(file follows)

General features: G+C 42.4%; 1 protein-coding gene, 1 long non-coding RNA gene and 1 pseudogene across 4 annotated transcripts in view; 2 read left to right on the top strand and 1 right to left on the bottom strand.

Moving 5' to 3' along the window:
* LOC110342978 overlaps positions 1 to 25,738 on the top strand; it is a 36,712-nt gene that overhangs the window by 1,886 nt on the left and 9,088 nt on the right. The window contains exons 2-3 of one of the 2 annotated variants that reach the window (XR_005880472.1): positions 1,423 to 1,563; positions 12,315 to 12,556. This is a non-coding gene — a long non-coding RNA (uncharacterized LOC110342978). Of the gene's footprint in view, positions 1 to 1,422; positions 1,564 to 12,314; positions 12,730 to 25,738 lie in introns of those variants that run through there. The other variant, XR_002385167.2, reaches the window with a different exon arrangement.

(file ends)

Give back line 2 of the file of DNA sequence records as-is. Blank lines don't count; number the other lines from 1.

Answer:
Moving 5' to 3' along the window: